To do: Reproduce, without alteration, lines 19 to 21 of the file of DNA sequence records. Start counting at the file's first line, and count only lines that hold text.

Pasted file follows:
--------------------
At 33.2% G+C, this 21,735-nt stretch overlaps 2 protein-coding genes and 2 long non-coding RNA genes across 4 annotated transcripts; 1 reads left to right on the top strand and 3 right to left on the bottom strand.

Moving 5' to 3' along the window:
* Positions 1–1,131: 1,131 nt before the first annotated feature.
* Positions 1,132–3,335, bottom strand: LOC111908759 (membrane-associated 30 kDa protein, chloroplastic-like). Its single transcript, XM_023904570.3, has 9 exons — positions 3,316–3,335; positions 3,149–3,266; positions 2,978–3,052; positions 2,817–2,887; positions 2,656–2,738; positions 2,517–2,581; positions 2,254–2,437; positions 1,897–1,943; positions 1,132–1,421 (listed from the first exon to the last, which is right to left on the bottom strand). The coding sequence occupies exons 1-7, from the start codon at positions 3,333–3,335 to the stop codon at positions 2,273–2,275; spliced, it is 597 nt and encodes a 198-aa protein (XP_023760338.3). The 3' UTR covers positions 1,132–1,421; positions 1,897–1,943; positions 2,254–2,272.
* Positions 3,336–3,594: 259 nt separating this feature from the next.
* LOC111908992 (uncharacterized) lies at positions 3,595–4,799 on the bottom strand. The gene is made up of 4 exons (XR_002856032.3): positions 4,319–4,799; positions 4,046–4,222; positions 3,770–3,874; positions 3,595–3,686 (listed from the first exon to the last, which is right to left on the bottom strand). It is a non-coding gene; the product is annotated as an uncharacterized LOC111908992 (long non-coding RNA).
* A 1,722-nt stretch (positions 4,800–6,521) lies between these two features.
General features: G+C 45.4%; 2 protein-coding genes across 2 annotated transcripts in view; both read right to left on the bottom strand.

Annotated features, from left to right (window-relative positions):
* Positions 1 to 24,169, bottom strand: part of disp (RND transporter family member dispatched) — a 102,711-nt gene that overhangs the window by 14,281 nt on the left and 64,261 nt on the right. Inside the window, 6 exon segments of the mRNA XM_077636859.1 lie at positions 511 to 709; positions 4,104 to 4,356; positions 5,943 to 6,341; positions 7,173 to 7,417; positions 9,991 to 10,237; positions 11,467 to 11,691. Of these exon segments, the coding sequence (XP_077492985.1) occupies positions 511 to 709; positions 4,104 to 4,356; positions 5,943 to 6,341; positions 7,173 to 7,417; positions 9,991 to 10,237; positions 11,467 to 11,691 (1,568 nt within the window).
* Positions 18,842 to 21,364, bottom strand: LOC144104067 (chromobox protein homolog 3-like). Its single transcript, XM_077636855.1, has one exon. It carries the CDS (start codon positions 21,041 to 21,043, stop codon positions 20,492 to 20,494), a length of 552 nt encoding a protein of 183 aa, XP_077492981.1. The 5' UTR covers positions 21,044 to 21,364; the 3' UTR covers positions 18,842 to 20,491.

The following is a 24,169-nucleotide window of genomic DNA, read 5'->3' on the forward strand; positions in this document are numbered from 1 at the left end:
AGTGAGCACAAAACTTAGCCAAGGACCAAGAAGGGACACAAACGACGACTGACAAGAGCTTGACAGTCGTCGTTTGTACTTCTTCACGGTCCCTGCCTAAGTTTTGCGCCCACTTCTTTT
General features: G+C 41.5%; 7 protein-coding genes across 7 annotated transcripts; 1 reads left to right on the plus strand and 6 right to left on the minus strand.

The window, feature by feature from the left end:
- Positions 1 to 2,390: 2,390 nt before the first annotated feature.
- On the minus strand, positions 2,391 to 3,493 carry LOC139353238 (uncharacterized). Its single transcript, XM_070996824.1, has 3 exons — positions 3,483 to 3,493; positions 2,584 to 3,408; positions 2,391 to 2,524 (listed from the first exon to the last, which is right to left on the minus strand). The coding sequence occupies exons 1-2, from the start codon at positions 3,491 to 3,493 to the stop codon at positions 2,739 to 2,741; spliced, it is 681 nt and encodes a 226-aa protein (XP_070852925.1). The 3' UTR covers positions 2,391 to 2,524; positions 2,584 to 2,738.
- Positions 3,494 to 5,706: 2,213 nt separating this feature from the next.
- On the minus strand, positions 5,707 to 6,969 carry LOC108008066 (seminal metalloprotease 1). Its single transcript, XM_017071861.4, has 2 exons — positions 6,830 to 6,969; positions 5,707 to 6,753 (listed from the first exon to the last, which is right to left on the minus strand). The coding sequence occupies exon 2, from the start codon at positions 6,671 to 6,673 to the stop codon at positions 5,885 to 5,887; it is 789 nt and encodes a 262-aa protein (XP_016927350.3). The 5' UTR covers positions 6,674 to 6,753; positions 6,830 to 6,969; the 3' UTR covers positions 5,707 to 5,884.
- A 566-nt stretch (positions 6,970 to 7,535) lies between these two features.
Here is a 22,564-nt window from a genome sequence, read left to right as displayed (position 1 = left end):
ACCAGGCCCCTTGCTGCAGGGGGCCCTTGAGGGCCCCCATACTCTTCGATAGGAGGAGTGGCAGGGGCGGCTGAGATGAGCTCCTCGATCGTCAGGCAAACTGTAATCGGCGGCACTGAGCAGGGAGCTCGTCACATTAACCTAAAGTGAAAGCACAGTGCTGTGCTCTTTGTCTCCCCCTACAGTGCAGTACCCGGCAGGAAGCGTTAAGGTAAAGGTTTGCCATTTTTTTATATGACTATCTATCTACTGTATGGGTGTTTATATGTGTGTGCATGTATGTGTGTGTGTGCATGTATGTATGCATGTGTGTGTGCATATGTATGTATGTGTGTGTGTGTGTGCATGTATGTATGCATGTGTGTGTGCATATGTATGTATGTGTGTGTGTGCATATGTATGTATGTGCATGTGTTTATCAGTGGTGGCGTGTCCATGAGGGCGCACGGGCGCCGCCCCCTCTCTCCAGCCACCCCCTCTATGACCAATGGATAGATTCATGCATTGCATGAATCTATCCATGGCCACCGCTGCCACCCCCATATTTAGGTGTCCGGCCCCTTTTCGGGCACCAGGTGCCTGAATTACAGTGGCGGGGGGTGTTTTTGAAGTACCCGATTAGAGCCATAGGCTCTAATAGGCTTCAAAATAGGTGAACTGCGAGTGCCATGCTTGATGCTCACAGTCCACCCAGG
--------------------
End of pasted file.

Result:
- On the minus strand, positions 5,707 to 6,969 carry LOC108008066 (seminal metalloprotease 1). Its single transcript, XM_017071861.4, has 2 exons — positions 6,830 to 6,969; positions 5,707 to 6,753 (listed from the first exon to the last, which is right to left on the minus strand). The coding sequence occupies exon 2, from the start codon at positions 6,671 to 6,673 to the stop codon at positions 5,885 to 5,887; it is 789 nt and encodes a 262-aa protein (XP_016927350.3). The 5' UTR covers positions 6,674 to 6,753; positions 6,830 to 6,969; the 3' UTR covers positions 5,707 to 5,884.
- A 566-nt stretch (positions 6,970 to 7,535) lies between these two features.
Here is a 22,564-nt window from a genome sequence, read left to right as displayed (position 1 = left end):